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Above image: Obelisk chairs as seen on the Ross Didier site.
Ross Didier is a regular guest at IDEA, having won in the Product category in 2005 and receiving multiple nominations through the program over the years. Didier’s Elfin Oak is also on the IDEA 2014 shortlist in the Objects category.
Ross Didier had chosen to meet for this interview at Cumulus Inc, an established dining institution on Flinders Lane in Melbourne. Shortly after arriving, restaurant owner Andrew McConnell wanders past, and gives Ross a familiar nod – two master craftsmen apparently aware of each other’s skill and reputation.
For more than a decade, Ross Didier has created inspired pieces of furniture, attracting respect and recognition across the world along the way. Given the international acclaim that follows him, Didier presents as kind and humble. Reflecting on his student days, Didier remembers the intimidation he felt when he decided to make the jump from Fine Art to Industrial Design at RMIT. The two disciplines seemed destined to become his calling card.
Didier’s interest in sculpture was matched with a passion for furniture, which was also his family’s business, Moderntone. At the end of his studies, Didier jumped on a jet plane, leaving Melbourne for London. Some of his first jobs in the UK capital involved designing pieces for the theatre.
“That was great because you knew that whatever you made wasn’t being made to last, it was going to pulled apart again to make something else eventually,” he said.
“The impermanence of the pieces and the wild kinds of settings they would be used for allowed me the freedom to experiment.”
Didier’s opened his own studio in 2000, shifting his focus from furniture on borrowed time to pieces that stand the test of time. In 2005, Didier was given an opportunity to exhibit at the Milan furniture fair Salone Internazionale del Mobile. Didier said he knew the occasion demanded an iconic piece.
Drawing inspiration from the detailed production design in Stanley Kubrick’s 2001: A Space Odyssey, Didier playful approach to geometric shapes and 3D contortion led to his renowned Obelisk Chair.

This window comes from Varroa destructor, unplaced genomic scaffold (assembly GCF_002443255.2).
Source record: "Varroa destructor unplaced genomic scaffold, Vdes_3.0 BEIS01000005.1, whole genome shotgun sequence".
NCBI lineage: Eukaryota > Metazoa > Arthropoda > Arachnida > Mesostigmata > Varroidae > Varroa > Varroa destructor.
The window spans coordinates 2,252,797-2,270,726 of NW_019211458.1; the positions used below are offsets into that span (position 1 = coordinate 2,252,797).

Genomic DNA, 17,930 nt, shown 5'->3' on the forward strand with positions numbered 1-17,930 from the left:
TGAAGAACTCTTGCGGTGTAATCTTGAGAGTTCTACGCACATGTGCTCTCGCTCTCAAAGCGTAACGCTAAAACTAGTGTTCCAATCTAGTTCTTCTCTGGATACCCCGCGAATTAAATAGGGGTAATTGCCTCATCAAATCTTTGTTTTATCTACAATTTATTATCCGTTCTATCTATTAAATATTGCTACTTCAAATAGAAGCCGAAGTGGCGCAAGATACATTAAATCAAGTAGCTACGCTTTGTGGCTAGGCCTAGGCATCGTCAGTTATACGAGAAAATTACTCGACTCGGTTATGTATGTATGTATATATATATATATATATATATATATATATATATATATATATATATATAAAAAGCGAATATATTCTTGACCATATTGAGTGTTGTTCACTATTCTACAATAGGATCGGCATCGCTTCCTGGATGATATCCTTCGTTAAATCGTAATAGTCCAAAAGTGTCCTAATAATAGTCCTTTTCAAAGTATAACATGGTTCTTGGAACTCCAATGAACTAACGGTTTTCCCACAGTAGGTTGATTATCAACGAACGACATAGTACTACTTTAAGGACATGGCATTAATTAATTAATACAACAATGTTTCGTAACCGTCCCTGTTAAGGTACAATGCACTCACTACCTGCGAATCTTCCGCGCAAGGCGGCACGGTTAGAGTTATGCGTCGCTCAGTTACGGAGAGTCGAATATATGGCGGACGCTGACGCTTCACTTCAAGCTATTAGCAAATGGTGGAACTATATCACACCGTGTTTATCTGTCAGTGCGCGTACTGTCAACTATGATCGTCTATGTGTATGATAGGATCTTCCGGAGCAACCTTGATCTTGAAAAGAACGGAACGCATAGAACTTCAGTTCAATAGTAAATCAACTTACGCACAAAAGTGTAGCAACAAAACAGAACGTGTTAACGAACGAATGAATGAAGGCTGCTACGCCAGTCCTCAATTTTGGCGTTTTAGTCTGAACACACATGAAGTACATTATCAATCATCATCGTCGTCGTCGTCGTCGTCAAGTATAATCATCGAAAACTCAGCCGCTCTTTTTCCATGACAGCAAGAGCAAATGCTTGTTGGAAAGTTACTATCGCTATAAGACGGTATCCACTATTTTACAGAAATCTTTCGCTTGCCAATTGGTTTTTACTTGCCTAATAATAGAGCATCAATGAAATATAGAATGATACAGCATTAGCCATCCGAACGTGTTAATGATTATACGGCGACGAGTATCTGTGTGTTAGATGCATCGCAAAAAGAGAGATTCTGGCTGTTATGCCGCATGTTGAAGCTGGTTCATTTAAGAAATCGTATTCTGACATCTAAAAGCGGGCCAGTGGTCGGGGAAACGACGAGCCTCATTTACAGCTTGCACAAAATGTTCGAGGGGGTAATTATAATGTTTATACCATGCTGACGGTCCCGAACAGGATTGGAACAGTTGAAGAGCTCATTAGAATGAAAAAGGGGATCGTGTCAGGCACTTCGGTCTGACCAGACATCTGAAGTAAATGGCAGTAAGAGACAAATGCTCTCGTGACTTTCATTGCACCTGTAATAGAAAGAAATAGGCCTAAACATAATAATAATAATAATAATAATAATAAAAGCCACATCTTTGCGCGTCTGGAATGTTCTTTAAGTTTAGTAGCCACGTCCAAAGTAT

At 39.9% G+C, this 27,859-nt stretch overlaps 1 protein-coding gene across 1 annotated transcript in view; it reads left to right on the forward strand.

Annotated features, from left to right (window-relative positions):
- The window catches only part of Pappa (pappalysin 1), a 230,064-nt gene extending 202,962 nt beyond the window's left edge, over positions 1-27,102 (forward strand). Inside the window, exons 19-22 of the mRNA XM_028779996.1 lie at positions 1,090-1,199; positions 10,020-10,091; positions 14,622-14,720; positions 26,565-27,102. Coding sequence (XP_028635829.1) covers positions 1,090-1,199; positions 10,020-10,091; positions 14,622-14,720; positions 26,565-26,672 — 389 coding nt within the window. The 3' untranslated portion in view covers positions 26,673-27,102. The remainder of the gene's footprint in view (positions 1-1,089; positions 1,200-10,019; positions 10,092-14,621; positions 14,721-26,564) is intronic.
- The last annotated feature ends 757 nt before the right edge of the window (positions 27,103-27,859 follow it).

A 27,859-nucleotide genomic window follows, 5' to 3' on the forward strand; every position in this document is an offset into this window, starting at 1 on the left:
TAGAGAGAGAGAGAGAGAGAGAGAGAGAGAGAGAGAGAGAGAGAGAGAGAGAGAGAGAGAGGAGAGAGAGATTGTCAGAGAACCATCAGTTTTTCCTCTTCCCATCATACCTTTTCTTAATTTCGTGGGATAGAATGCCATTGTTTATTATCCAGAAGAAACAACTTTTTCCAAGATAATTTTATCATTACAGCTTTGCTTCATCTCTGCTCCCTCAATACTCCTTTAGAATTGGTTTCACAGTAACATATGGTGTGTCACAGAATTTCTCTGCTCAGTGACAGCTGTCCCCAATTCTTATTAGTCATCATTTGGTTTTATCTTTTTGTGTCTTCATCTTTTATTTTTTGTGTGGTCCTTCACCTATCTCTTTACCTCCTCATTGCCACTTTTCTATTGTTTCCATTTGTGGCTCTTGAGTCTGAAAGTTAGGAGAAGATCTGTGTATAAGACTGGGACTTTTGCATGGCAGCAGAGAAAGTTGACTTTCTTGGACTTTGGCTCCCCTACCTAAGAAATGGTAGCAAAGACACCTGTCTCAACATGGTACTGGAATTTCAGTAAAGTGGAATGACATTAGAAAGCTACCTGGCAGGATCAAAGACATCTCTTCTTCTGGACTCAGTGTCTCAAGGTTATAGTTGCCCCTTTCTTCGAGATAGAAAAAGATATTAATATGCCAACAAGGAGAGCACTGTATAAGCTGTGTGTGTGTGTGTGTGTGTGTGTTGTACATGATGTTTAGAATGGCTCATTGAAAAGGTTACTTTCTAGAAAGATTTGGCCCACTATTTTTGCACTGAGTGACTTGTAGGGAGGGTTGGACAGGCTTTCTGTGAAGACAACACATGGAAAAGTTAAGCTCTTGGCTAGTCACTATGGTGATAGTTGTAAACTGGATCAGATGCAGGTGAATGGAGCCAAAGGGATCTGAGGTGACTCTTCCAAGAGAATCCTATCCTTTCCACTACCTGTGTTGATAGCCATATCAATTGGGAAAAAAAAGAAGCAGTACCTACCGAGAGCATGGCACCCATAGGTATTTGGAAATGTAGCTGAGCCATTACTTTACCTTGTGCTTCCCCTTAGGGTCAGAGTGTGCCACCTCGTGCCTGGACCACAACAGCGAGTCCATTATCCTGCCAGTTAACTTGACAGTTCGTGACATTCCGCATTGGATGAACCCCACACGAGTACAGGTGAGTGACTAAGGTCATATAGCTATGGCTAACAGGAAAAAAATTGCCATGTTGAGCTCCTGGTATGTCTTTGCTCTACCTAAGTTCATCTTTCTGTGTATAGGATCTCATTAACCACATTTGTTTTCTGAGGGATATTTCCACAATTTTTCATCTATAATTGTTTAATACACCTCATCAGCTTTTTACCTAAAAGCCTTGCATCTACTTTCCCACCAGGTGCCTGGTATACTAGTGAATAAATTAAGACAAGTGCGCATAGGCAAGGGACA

The chair’s head-turning appeal was singled out by Allermuir and quickly put into production. The chair was since been exhibited at the Denver Art Museum and the Belconnen Art Centre, and was awarded Product of the Year in 2005 at the IDEA Awards. For Didier, the IDEA award was welcome recognition for the two years of hard work that went into its creation. The international recognition that followed has undoubtedly opened doors to galleries and collectors, and has given him the confidence to pursue to experimental approach he first adopted in the theatre world.
Didier believes that the IDEA Awards, an award specifically for Interiors and Design, add a certain sense the credibility of the industry. He liked the fact that the awards didn’t always go to obvious candidates, and that an emphasis was placed just as much on the development of a concept as it was the innovation displayed in the final piece.
Written by Amy Thomson.
This piece is part of an IDEA retrospective series of interviews and articles conducted and written by local CATC interior design students, which will feature in the coming weeks in the lead up to the IDEA 2014 event and anticipated release of the book Life Spaces: Live Work Connect.
For a 400-page limited edition hardback book of this year’s IDEA winners, order your copy of Life Spaces: Live Work Connect.
Few furniture designs withstand the test of time as well as the HÅG Capisco. Established as a seating icon for over 30 years, the chair is as popular and contemporary today, as the day it was launched.